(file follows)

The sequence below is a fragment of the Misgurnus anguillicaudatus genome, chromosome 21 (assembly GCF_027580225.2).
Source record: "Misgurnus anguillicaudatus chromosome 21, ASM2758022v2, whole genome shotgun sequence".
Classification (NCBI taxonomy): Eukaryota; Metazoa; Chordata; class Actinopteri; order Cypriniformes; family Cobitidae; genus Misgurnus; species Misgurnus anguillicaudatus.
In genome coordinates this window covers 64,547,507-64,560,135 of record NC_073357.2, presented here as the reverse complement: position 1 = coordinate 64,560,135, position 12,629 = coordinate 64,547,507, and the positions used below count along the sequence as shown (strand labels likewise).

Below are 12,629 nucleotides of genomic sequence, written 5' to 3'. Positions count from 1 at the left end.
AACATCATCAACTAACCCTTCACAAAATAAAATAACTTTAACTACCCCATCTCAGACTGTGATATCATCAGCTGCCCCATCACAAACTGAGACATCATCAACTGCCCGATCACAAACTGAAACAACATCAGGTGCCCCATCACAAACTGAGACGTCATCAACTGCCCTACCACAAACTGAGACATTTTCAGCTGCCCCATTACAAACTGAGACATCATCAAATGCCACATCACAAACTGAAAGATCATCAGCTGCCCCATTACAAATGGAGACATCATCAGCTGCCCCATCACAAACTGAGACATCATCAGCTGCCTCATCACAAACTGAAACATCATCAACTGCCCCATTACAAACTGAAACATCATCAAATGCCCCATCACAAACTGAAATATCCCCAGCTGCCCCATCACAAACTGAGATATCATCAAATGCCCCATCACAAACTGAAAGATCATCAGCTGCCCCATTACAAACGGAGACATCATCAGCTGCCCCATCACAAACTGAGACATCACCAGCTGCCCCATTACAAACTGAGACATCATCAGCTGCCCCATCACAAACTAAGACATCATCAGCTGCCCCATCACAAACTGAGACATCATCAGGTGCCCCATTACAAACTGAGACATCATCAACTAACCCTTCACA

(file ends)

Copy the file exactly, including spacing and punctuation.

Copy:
The sequence below is a fragment of the Misgurnus anguillicaudatus genome, chromosome 21 (assembly GCF_027580225.2).
Source record: "Misgurnus anguillicaudatus chromosome 21, ASM2758022v2, whole genome shotgun sequence".
Classification (NCBI taxonomy): Eukaryota; Metazoa; Chordata; class Actinopteri; order Cypriniformes; family Cobitidae; genus Misgurnus; species Misgurnus anguillicaudatus.
In genome coordinates this window covers 64,547,507-64,560,135 of record NC_073357.2, presented here as the reverse complement: position 1 = coordinate 64,560,135, position 12,629 = coordinate 64,547,507, and the positions used below count along the sequence as shown (strand labels likewise).

Below are 12,629 nucleotides of genomic sequence, written 5' to 3'. Positions count from 1 at the left end.
AACATCATCAACTAACCCTTCACAAAATAAAATAACTTTAACTACCCCATCTCAGACTGTGATATCATCAGCTGCCCCATCACAAACTGAGACATCATCAACTGCCCGATCACAAACTGAAACAACATCAGGTGCCCCATCACAAACTGAGACGTCATCAACTGCCCTACCACAAACTGAGACATTTTCAGCTGCCCCATTACAAACTGAGACATCATCAAATGCCACATCACAAACTGAAAGATCATCAGCTGCCCCATTACAAATGGAGACATCATCAGCTGCCCCATCACAAACTGAGACATCATCAGCTGCCTCATCACAAACTGAAACATCATCAACTGCCCCATTACAAACTGAAACATCATCAAATGCCCCATCACAAACTGAAATATCCCCAGCTGCCCCATCACAAACTGAGATATCATCAAATGCCCCATCACAAACTGAAAGATCATCAGCTGCCCCATTACAAACGGAGACATCATCAGCTGCCCCATCACAAACTGAGACATCACCAGCTGCCCCATTACAAACTGAGACATCATCAGCTGCCCCATCACAAACTAAGACATCATCAGCTGCCCCATCACAAACTGAGACATCATCAGGTGCCCCATTACAAACTGAGACATCATCAACTAACCCTTCACA